"Easier" may have been fairer. According to Bill, mashing corn is pretty daunting for people with a brewing background, who are quite comfortable mashing barley.

I often have people ask me if I think the micro-distillers are the "answer" to the fact that the USA has so few distilleries, as compared to Scotland. My answer is maybe, but it's a long way off. I also continue to be disappointed by the fact that so many of them have little or no regard for the American distilling tradition. More encouraging are the efforts the majors are making to produce truly outstanding enthusiast-oriented products. So far, they are out-pacing the micro guys, which leads me to feel, sometimes, that the micro guys are just playing with themselves.

But I try to keep an open mind.

Stranahan's is as close as anybody to doing it right.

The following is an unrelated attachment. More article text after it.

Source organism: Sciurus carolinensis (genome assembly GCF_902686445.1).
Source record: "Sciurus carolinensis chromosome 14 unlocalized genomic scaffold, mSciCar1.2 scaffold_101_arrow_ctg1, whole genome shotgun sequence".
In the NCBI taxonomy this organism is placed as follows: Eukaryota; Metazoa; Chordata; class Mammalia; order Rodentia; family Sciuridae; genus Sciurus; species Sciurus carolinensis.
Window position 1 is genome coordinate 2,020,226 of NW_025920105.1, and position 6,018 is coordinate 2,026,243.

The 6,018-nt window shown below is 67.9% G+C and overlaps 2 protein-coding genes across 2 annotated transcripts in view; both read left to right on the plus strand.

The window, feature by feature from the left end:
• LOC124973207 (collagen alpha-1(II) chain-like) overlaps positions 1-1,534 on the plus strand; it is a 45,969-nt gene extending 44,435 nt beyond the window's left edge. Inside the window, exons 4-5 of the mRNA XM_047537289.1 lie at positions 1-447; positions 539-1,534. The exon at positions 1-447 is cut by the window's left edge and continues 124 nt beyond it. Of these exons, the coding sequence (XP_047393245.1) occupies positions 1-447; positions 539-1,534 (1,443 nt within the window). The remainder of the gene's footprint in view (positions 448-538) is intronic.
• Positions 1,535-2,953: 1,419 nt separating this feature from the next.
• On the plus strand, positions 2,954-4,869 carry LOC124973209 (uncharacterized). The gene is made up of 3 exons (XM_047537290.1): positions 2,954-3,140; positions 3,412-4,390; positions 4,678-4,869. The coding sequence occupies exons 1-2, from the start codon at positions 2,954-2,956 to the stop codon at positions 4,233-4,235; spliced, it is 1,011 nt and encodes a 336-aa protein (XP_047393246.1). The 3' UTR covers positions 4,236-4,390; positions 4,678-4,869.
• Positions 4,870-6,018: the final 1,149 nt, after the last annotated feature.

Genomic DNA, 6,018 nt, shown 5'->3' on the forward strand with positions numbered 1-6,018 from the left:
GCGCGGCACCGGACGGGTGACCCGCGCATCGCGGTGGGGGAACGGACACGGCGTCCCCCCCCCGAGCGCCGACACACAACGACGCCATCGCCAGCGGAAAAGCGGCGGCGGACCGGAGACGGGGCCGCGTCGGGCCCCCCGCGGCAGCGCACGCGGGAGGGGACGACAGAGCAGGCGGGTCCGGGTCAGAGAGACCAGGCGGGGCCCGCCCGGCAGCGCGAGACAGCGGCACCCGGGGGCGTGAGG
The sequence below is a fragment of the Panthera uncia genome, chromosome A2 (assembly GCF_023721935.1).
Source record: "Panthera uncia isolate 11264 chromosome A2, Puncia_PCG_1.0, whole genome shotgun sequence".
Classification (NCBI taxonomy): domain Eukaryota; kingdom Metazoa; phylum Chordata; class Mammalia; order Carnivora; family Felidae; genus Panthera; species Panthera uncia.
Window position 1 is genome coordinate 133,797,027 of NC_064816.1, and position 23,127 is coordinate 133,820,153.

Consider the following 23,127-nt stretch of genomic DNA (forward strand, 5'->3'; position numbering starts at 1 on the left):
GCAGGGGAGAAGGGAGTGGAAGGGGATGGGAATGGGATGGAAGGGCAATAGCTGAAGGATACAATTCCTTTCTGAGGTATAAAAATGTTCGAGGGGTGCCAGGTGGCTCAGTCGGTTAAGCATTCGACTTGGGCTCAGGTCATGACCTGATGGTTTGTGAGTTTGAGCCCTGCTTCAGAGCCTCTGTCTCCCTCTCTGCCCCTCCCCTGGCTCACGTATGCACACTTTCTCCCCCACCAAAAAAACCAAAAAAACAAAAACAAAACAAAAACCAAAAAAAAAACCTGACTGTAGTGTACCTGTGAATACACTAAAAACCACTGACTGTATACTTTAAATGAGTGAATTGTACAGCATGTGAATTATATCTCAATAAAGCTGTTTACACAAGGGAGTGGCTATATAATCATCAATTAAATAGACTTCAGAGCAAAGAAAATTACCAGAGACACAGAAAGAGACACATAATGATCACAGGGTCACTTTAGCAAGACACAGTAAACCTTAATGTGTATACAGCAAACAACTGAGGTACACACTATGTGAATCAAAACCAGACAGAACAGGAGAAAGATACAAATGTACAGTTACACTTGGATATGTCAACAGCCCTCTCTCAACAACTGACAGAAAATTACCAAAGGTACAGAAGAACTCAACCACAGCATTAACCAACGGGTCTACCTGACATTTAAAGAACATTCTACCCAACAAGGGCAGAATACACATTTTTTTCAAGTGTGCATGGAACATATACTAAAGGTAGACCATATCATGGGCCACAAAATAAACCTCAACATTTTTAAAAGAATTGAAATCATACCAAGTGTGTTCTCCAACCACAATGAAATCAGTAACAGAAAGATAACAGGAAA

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Unread postby gillmang » Wed Oct 24, 2007 3:54 am

I too have been surprised that after some 20 years of microdistilling, not a single bourbon or rye has been made or rather released except the very young examples issued by a craft distiller in New Paltz, NY. I think the reason mainly is the same reason that led to the decline of such brown goods over the same period: consumer lack of interest and a focus on international spirits types such as brandy, the alcools blancs based on fruits, grappas and so forth. I think people just did not think bourbon was worthy of being made on a craft level and considered it a mass-made product (which it was not originally of course).